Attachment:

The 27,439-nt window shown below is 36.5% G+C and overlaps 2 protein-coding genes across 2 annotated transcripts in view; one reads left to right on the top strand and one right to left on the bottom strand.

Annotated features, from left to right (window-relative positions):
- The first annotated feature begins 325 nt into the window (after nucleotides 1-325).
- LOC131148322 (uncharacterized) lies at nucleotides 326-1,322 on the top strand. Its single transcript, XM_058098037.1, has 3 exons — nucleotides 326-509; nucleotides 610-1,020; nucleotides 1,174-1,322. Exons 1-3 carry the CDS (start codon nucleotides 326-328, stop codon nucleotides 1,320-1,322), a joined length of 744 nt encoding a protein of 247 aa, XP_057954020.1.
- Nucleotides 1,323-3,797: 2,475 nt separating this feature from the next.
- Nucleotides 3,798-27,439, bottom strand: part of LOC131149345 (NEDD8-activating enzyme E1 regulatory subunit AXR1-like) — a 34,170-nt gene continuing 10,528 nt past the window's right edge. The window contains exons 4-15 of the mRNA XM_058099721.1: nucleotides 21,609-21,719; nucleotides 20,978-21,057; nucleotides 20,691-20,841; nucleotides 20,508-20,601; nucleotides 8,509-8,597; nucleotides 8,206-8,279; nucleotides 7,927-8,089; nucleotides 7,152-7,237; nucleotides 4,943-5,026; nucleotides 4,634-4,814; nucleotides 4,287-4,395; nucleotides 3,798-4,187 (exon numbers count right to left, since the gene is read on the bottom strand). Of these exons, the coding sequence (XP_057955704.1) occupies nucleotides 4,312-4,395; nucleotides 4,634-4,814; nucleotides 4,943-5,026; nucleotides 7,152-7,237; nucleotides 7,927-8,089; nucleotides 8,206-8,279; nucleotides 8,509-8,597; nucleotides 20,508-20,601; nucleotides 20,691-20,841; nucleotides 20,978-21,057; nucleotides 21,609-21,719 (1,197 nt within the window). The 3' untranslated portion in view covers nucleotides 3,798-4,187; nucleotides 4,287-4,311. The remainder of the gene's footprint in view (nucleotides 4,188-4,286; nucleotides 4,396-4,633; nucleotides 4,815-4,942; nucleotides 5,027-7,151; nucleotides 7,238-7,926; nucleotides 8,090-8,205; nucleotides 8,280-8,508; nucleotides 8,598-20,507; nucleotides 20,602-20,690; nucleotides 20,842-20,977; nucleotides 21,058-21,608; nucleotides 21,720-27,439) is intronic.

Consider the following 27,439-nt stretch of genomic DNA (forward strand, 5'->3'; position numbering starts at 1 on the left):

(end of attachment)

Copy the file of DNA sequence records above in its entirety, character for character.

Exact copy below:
The 27,439-nt window shown below is 36.5% G+C and overlaps 2 protein-coding genes across 2 annotated transcripts in view; one reads left to right on the top strand and one right to left on the bottom strand.

Annotated features, from left to right (window-relative positions):
- The first annotated feature begins 325 nt into the window (after nucleotides 1-325).
- LOC131148322 (uncharacterized) lies at nucleotides 326-1,322 on the top strand. Its single transcript, XM_058098037.1, has 3 exons — nucleotides 326-509; nucleotides 610-1,020; nucleotides 1,174-1,322. Exons 1-3 carry the CDS (start codon nucleotides 326-328, stop codon nucleotides 1,320-1,322), a joined length of 744 nt encoding a protein of 247 aa, XP_057954020.1.
- Nucleotides 1,323-3,797: 2,475 nt separating this feature from the next.
- Nucleotides 3,798-27,439, bottom strand: part of LOC131149345 (NEDD8-activating enzyme E1 regulatory subunit AXR1-like) — a 34,170-nt gene continuing 10,528 nt past the window's right edge. The window contains exons 4-15 of the mRNA XM_058099721.1: nucleotides 21,609-21,719; nucleotides 20,978-21,057; nucleotides 20,691-20,841; nucleotides 20,508-20,601; nucleotides 8,509-8,597; nucleotides 8,206-8,279; nucleotides 7,927-8,089; nucleotides 7,152-7,237; nucleotides 4,943-5,026; nucleotides 4,634-4,814; nucleotides 4,287-4,395; nucleotides 3,798-4,187 (exon numbers count right to left, since the gene is read on the bottom strand). Of these exons, the coding sequence (XP_057955704.1) occupies nucleotides 4,312-4,395; nucleotides 4,634-4,814; nucleotides 4,943-5,026; nucleotides 7,152-7,237; nucleotides 7,927-8,089; nucleotides 8,206-8,279; nucleotides 8,509-8,597; nucleotides 20,508-20,601; nucleotides 20,691-20,841; nucleotides 20,978-21,057; nucleotides 21,609-21,719 (1,197 nt within the window). The 3' untranslated portion in view covers nucleotides 3,798-4,187; nucleotides 4,287-4,311. The remainder of the gene's footprint in view (nucleotides 4,188-4,286; nucleotides 4,396-4,633; nucleotides 4,815-4,942; nucleotides 5,027-7,151; nucleotides 7,238-7,926; nucleotides 8,090-8,205; nucleotides 8,280-8,508; nucleotides 8,598-20,507; nucleotides 20,602-20,690; nucleotides 20,842-20,977; nucleotides 21,058-21,608; nucleotides 21,720-27,439) is intronic.

Consider the following 27,439-nt stretch of genomic DNA (forward strand, 5'->3'; position numbering starts at 1 on the left):